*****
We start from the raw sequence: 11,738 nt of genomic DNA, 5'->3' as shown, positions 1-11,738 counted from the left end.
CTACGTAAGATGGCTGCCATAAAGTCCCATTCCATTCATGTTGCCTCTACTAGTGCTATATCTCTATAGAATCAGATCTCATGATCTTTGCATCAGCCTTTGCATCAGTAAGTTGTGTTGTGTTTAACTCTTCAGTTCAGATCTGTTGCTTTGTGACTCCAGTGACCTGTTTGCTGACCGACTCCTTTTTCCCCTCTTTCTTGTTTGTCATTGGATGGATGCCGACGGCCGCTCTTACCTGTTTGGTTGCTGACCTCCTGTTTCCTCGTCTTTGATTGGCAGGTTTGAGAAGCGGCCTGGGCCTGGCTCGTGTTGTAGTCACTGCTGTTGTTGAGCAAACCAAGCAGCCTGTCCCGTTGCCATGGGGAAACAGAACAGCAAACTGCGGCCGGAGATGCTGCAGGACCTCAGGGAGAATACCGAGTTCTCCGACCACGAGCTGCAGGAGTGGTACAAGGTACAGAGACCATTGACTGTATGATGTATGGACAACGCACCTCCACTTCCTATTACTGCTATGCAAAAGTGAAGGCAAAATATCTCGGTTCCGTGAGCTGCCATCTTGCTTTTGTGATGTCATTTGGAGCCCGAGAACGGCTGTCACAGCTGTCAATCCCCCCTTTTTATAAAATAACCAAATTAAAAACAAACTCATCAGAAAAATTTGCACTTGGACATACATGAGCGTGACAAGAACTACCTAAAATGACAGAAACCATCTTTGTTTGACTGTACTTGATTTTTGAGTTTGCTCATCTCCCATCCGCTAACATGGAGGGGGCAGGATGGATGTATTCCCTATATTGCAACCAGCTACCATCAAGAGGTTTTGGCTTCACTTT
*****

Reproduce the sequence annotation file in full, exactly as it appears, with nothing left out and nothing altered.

We start from the raw sequence: 11,738 nt of genomic DNA, 5'->3' as shown, positions 1-11,738 counted from the left end.
CTACGTAAGATGGCTGCCATAAAGTCCCATTCCATTCATGTTGCCTCTACTAGTGCTATATCTCTATAGAATCAGATCTCATGATCTTTGCATCAGCCTTTGCATCAGTAAGTTGTGTTGTGTTTAACTCTTCAGTTCAGATCTGTTGCTTTGTGACTCCAGTGACCTGTTTGCTGACCGACTCCTTTTTCCCCTCTTTCTTGTTTGTCATTGGATGGATGCCGACGGCCGCTCTTACCTGTTTGGTTGCTGACCTCCTGTTTCCTCGTCTTTGATTGGCAGGTTTGAGAAGCGGCCTGGGCCTGGCTCGTGTTGTAGTCACTGCTGTTGTTGAGCAAACCAAGCAGCCTGTCCCGTTGCCATGGGGAAACAGAACAGCAAACTGCGGCCGGAGATGCTGCAGGACCTCAGGGAGAATACCGAGTTCTCCGACCACGAGCTGCAGGAGTGGTACAAGGTACAGAGACCATTGACTGTATGATGTATGGACAACGCACCTCCACTTCCTATTACTGCTATGCAAAAGTGAAGGCAAAATATCTCGGTTCCGTGAGCTGCCATCTTGCTTTTGTGATGTCATTTGGAGCCCGAGAACGGCTGTCACAGCTGTCAATCCCCCCTTTTTATAAAATAACCAAATTAAAAACAAACTCATCAGAAAAATTTGCACTTGGACATACATGAGCGTGACAAGAACTACCTAAAATGACAGAAACCATCTTTGTTTGACTGTACTTGATTTTTGAGTTTGCTCATCTCCCATCCGCTAACATGGAGGGGGCAGGATGGATGTATTCCCTATATTGCAACCAGCTACCATCAAGAGGTTTTGGCTTCACTTT